Article title: Bayesian Neural Networks for Fast SUSY Predictions
Authors: B. S. Kronheim, M. P. Kuchera, H. B. Prosper, A. Karbo
It has been a while since we have graced these parts with the sounds of the attractive yet elusive superhero named SUSY. With such an arduous history of experimental effort, supersymmetry still remains unseen by the eyes of even the most powerful colliders. Though in the meantime, phenomenologists and theorists continue to navigate the vast landscape of model parameters with hopes of narrowing in on the most intriguing predictions – even connecting dark matter into the whole mess.
How vast you may ask? Well the ‘vanilla’ scenario, known as the Minimal Supersymmetric Standard Model (MSSM) – containing partner particles for each of those of the Standard Model – is chock-full of over 100 free parameters. This makes rigorous explorations of the parameter space not only challenging to interpret, but also computationally expensive. In fact, the standard practice is to confine oneself to a subset of the parameter space, using suitable justifications, and go ahead to predict useful experimental observables like collider production rates or particle masses. One of these popular motivations is known as the phenoneological MSSM (pMSSM), which reduces the huge parameter area to just less than 20 by assuming the absence of things like SUSY-driven CP-violation, flavour changing neutral currents (FCNCs) and differences between first and second generation SUSY particles. With this in the toolbox, computations become comparatively more feasible, with just enough complexity to make solid but interesting predictions.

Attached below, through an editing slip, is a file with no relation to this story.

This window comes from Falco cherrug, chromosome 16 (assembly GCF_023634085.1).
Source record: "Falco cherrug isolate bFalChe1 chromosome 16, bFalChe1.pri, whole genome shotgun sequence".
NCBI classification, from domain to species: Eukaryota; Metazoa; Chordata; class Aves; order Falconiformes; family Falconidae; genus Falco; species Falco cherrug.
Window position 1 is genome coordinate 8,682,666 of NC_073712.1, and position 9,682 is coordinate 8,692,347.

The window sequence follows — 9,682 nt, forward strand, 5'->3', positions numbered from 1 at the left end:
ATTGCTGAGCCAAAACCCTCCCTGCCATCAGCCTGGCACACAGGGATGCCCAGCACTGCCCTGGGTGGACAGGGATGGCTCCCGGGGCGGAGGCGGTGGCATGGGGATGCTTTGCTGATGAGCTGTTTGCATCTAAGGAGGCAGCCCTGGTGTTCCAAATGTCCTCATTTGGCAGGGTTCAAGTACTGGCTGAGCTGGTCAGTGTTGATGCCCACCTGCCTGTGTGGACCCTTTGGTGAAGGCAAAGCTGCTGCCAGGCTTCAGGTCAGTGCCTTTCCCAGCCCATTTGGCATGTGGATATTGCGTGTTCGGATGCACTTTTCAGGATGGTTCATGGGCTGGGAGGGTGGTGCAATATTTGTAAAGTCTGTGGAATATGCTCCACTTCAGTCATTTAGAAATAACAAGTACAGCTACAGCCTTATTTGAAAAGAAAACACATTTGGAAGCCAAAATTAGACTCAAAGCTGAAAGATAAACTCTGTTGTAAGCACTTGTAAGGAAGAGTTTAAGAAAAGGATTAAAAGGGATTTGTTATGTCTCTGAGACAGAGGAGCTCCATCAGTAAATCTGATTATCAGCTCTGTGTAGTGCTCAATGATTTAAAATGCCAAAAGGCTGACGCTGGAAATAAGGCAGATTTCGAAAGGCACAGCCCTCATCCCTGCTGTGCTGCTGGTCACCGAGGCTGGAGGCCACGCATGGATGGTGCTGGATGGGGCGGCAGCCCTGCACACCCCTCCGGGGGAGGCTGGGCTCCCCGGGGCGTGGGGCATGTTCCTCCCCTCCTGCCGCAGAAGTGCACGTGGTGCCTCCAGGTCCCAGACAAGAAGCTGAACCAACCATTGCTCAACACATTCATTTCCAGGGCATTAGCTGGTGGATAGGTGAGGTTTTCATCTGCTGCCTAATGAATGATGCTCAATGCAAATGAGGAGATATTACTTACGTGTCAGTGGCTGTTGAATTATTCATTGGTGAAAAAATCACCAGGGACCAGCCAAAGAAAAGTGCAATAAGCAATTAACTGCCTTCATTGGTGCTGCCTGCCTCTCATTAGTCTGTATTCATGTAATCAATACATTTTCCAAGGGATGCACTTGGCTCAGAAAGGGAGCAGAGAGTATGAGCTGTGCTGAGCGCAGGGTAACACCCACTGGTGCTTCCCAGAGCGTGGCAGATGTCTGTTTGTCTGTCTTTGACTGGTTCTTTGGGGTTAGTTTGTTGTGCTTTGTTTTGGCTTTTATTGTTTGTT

But even coming from personal experience, these spaces can still be typically be rather tedious to work through – especially since many parameter selections are theoretically nonviable and/or in disagreement with previously well-established experimental observables, like the mass of the Higgs Boson. Maybe there is a faster way?
Machine learning has shared a successful history with a lot of high-energy physics applications, particularly those with complex dynamics like SUSY. One particularly useful application, at which machine learning is very accomplished at, is classification of points as excluded or not excluded based on searches at the LHC by ATLAS and CMS.
In the considered paper, a special type of Neural Network (NN) known as a Bayesian Neural Network (BNN) is used, which notably rely on probablistic certainty of classification rather than simply classifying a result as one thing or the other.
In a typical NN there is a space of adjustable parameters (often called “features”) and a list of “targets” for the model to learn classification from. In this particular case, the model parameters are of course the features to learn from – these mainly include mass parameters for the different superparticles in the spectrum. These are mapped to three different predictions or targets that can be computed from these parameters:
- The mass of the lightest, neutral Higgs Boson (the 125 GeV one)